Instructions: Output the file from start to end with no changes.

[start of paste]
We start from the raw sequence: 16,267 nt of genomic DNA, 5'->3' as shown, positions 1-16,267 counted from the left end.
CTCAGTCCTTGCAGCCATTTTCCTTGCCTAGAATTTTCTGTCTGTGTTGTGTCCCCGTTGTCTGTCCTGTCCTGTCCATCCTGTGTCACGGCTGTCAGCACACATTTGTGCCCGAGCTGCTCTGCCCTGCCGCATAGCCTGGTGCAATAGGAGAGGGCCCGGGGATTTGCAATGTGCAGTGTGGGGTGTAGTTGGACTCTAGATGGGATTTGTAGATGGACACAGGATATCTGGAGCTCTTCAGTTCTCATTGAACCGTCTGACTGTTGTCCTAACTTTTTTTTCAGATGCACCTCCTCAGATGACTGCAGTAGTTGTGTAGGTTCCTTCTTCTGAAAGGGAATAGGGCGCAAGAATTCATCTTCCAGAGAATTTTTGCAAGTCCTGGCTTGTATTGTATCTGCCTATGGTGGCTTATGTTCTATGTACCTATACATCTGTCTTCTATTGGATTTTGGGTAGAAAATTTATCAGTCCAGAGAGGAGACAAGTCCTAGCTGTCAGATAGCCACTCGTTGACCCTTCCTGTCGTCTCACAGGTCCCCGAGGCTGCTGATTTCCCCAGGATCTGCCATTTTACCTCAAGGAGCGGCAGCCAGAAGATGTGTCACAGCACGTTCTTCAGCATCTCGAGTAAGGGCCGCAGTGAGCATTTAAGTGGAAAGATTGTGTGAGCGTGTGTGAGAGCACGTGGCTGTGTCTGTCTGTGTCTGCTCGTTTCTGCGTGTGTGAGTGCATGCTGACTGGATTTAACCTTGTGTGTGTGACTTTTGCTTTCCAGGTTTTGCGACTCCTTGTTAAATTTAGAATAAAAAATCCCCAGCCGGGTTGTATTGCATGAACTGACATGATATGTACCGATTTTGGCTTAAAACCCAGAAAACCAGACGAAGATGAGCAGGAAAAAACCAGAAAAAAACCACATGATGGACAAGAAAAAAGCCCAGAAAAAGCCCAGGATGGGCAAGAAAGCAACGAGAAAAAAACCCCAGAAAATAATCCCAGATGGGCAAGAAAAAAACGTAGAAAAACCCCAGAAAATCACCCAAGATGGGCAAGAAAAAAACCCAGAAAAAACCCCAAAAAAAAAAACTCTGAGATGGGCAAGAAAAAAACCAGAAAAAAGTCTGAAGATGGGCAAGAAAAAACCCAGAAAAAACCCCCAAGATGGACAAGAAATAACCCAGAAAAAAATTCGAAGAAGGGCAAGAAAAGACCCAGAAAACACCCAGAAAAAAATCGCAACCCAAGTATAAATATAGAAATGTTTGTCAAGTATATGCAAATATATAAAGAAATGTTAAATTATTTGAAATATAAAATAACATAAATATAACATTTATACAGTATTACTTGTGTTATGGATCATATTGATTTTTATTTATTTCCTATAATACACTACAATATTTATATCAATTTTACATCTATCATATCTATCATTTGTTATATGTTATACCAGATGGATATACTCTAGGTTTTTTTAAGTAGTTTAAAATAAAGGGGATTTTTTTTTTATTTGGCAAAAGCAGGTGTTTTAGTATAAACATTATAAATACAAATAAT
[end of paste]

We start from the raw sequence: 16,267 nt of genomic DNA, 5'->3' as shown, positions 1-16,267 counted from the left end.
CTCAGTCCTTGCAGCCATTTTCCTTGCCTAGAATTTTCTGTCTGTGTTGTGTCCCCGTTGTCTGTCCTGTCCTGTCCATCCTGTGTCACGGCTGTCAGCACACATTTGTGCCCGAGCTGCTCTGCCCTGCCGCATAGCCTGGTGCAATAGGAGAGGGCCCGGGGATTTGCAATGTGCAGTGTGGGGTGTAGTTGGACTCTAGATGGGATTTGTAGATGGACACAGGATATCTGGAGCTCTTCAGTTCTCATTGAACCGTCTGACTGTTGTCCTAACTTTTTTTTCAGATGCACCTCCTCAGATGACTGCAGTAGTTGTGTAGGTTCCTTCTTCTGAAAGGGAATAGGGCGCAAGAATTCATCTTCCAGAGAATTTTTGCAAGTCCTGGCTTGTATTGTATCTGCCTATGGTGGCTTATGTTCTATGTACCTATACATCTGTCTTCTATTGGATTTTGGGTAGAAAATTTATCAGTCCAGAGAGGAGACAAGTCCTAGCTGTCAGATAGCCACTCGTTGACCCTTCCTGTCGTCTCACAGGTCCCCGAGGCTGCTGATTTCCCCAGGATCTGCCATTTTACCTCAAGGAGCGGCAGCCAGAAGATGTGTCACAGCACGTTCTTCAGCATCTCGAGTAAGGGCCGCAGTGAGCATTTAAGTGGAAAGATTGTGTGAGCGTGTGTGAGAGCACGTGGCTGTGTCTGTCTGTGTCTGCTCGTTTCTGCGTGTGTGAGTGCATGCTGACTGGATTTAACCTTGTGTGTGTGACTTTTGCTTTCCAGGTTTTGCGACTCCTTGTTAAATTTAGAATAAAAAATCCCCAGCCGGGTTGTATTGCATGAACTGACATGATATGTACCGATTTTGGCTTAAAACCCAGAAAACCAGACGAAGATGAGCAGGAAAAAACCAGAAAAAAACCACATGATGGACAAGAAAAAAGCCCAGAAAAAGCCCAGGATGGGCAAGAAAGCAACGAGAAAAAAACCCCAGAAAATAATCCCAGATGGGCAAGAAAAAAACGTAGAAAAACCCCAGAAAATCACCCAAGATGGGCAAGAAAAAAACCCAGAAAAAACCCCAAAAAAAAAAACTCTGAGATGGGCAAGAAAAAAACCAGAAAAAAGTCTGAAGATGGGCAAGAAAAAACCCAGAAAAAACCCCCAAGATGGACAAGAAATAACCCAGAAAAAAATTCGAAGAAGGGCAAGAAAAGACCCAGAAAACACCCAGAAAAAAATCGCAACCCAAGTATAAATATAGAAATGTTTGTCAAGTATATGCAAATATATAAAGAAATGTTAAATTATTTGAAATATAAAATAACATAAATATAACATTTATACAGTATTACTTGTGTTATGGATCATATTGATTTTTATTTATTTCCTATAATACACTACAATATTTATATCAATTTTACATCTATCATATCTATCATTTGTTATATGTTATACCAGATGGATATACTCTAGGTTTTTTTAAGTAGTTTAAAATAAAGGGGATTTTTTTTTTATTTGGCAAAAGCAGGTGTTTTAGTATAAACATTATAAATACAAATAAT